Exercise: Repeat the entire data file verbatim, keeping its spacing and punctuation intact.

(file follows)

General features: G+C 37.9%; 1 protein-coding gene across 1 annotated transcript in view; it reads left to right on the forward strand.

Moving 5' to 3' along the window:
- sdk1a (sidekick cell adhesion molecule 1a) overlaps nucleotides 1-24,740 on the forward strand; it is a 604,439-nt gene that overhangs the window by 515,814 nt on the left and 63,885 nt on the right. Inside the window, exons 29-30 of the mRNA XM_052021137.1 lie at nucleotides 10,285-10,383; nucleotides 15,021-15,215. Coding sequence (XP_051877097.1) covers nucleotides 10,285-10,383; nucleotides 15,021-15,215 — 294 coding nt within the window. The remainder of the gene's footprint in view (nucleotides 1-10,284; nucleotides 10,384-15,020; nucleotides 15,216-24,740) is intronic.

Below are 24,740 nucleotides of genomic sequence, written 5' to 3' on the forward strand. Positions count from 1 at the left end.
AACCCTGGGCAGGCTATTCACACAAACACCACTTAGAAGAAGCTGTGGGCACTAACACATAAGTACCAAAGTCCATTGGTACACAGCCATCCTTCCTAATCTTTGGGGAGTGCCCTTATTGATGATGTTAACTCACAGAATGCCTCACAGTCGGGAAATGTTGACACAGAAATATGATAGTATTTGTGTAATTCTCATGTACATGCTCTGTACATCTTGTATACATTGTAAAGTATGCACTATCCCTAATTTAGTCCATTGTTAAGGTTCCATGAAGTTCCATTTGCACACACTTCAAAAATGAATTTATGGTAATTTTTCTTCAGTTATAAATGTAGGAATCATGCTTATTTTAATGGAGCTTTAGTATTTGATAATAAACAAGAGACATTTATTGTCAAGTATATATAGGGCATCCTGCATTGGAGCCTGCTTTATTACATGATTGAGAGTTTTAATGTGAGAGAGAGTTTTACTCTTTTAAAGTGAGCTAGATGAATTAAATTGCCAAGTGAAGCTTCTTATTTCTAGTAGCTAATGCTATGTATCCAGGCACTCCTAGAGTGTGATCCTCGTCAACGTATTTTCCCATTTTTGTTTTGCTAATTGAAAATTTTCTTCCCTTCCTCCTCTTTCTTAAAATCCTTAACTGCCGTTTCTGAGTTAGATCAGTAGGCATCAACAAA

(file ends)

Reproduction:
General features: G+C 37.9%; 1 protein-coding gene across 1 annotated transcript in view; it reads left to right on the forward strand.

Moving 5' to 3' along the window:
- sdk1a (sidekick cell adhesion molecule 1a) overlaps nucleotides 1-24,740 on the forward strand; it is a 604,439-nt gene that overhangs the window by 515,814 nt on the left and 63,885 nt on the right. Inside the window, exons 29-30 of the mRNA XM_052021137.1 lie at nucleotides 10,285-10,383; nucleotides 15,021-15,215. Coding sequence (XP_051877097.1) covers nucleotides 10,285-10,383; nucleotides 15,021-15,215 — 294 coding nt within the window. The remainder of the gene's footprint in view (nucleotides 1-10,284; nucleotides 10,384-15,020; nucleotides 15,216-24,740) is intronic.

Below are 24,740 nucleotides of genomic sequence, written 5' to 3' on the forward strand. Positions count from 1 at the left end.
AACCCTGGGCAGGCTATTCACACAAACACCACTTAGAAGAAGCTGTGGGCACTAACACATAAGTACCAAAGTCCATTGGTACACAGCCATCCTTCCTAATCTTTGGGGAGTGCCCTTATTGATGATGTTAACTCACAGAATGCCTCACAGTCGGGAAATGTTGACACAGAAATATGATAGTATTTGTGTAATTCTCATGTACATGCTCTGTACATCTTGTATACATTGTAAAGTATGCACTATCCCTAATTTAGTCCATTGTTAAGGTTCCATGAAGTTCCATTTGCACACACTTCAAAAATGAATTTATGGTAATTTTTCTTCAGTTATAAATGTAGGAATCATGCTTATTTTAATGGAGCTTTAGTATTTGATAATAAACAAGAGACATTTATTGTCAAGTATATATAGGGCATCCTGCATTGGAGCCTGCTTTATTACATGATTGAGAGTTTTAATGTGAGAGAGAGTTTTACTCTTTTAAAGTGAGCTAGATGAATTAAATTGCCAAGTGAAGCTTCTTATTTCTAGTAGCTAATGCTATGTATCCAGGCACTCCTAGAGTGTGATCCTCGTCAACGTATTTTCCCATTTTTGTTTTGCTAATTGAAAATTTTCTTCCCTTCCTCCTCTTTCTTAAAATCCTTAACTGCCGTTTCTGAGTTAGATCAGTAGGCATCAACAAA